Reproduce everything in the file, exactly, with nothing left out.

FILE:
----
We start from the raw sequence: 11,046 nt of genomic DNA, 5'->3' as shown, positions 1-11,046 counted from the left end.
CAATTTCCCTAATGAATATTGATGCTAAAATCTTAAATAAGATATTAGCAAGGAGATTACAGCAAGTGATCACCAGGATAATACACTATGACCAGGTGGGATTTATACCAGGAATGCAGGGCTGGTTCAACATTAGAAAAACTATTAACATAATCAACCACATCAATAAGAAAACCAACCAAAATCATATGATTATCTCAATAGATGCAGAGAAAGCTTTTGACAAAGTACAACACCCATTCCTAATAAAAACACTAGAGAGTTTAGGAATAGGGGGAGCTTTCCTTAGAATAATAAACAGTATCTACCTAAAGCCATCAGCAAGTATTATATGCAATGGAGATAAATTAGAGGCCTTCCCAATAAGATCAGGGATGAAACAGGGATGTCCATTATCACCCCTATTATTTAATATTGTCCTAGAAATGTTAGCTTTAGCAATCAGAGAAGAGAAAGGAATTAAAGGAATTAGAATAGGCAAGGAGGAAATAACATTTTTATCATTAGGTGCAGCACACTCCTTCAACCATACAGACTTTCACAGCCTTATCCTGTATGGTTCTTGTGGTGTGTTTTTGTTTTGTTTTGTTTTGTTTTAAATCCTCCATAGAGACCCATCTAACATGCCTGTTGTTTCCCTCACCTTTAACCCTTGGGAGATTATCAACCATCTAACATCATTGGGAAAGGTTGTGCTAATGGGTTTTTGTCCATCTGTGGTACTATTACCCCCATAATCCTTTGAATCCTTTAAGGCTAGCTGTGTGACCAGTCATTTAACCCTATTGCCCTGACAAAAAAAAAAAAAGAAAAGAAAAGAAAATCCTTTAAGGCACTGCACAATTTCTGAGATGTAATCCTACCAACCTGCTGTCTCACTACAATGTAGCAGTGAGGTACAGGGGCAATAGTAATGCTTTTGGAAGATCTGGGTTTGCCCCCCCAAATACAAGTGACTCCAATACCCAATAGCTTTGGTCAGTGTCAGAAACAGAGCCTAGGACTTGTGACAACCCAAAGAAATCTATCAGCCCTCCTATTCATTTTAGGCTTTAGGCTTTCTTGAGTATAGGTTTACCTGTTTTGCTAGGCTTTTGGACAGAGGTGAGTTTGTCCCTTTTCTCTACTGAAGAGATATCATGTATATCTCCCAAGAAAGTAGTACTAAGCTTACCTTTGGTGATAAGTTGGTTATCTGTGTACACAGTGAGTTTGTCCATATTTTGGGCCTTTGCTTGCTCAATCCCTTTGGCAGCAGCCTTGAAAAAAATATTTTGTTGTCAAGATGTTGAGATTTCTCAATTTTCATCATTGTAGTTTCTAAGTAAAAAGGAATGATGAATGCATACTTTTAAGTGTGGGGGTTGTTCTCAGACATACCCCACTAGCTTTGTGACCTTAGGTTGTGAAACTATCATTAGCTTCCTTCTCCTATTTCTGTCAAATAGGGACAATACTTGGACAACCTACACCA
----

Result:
We start from the raw sequence: 11,046 nt of genomic DNA, 5'->3' as shown, positions 1-11,046 counted from the left end.
CAATTTCCCTAATGAATATTGATGCTAAAATCTTAAATAAGATATTAGCAAGGAGATTACAGCAAGTGATCACCAGGATAATACACTATGACCAGGTGGGATTTATACCAGGAATGCAGGGCTGGTTCAACATTAGAAAAACTATTAACATAATCAACCACATCAATAAGAAAACCAACCAAAATCATATGATTATCTCAATAGATGCAGAGAAAGCTTTTGACAAAGTACAACACCCATTCCTAATAAAAACACTAGAGAGTTTAGGAATAGGGGGAGCTTTCCTTAGAATAATAAACAGTATCTACCTAAAGCCATCAGCAAGTATTATATGCAATGGAGATAAATTAGAGGCCTTCCCAATAAGATCAGGGATGAAACAGGGATGTCCATTATCACCCCTATTATTTAATATTGTCCTAGAAATGTTAGCTTTAGCAATCAGAGAAGAGAAAGGAATTAAAGGAATTAGAATAGGCAAGGAGGAAATAACATTTTTATCATTAGGTGCAGCACACTCCTTCAACCATACAGACTTTCACAGCCTTATCCTGTATGGTTCTTGTGGTGTGTTTTTGTTTTGTTTTGTTTTGTTTTAAATCCTCCATAGAGACCCATCTAACATGCCTGTTGTTTCCCTCACCTTTAACCCTTGGGAGATTATCAACCATCTAACATCATTGGGAAAGGTTGTGCTAATGGGTTTTTGTCCATCTGTGGTACTATTACCCCCATAATCCTTTGAATCCTTTAAGGCTAGCTGTGTGACCAGTCATTTAACCCTATTGCCCTGACAAAAAAAAAAAAAGAAAAGAAAAGAAAATCCTTTAAGGCACTGCACAATTTCTGAGATGTAATCCTACCAACCTGCTGTCTCACTACAATGTAGCAGTGAGGTACAGGGGCAATAGTAATGCTTTTGGAAGATCTGGGTTTGCCCCCCCAAATACAAGTGACTCCAATACCCAATAGCTTTGGTCAGTGTCAGAAACAGAGCCTAGGACTTGTGACAACCCAAAGAAATCTATCAGCCCTCCTATTCATTTTAGGCTTTAGGCTTTCTTGAGTATAGGTTTACCTGTTTTGCTAGGCTTTTGGACAGAGGTGAGTTTGTCCCTTTTCTCTACTGAAGAGATATCATGTATATCTCCCAAGAAAGTAGTACTAAGCTTACCTTTGGTGATAAGTTGGTTATCTGTGTACACAGTGAGTTTGTCCATATTTTGGGCCTTTGCTTGCTCAATCCCTTTGGCAGCAGCCTTGAAAAAAATATTTTGTTGTCAAGATGTTGAGATTTCTCAATTTTCATCATTGTAGTTTCTAAGTAAAAAGGAATGATGAATGCATACTTTTAAGTGTGGGGGTTGTTCTCAGACATACCCCACTAGCTTTGTGACCTTAGGTTGTGAAACTATCATTAGCTTCCTTCTCCTATTTCTGTCAAATAGGGACAATACTTGGACAACCTACACCA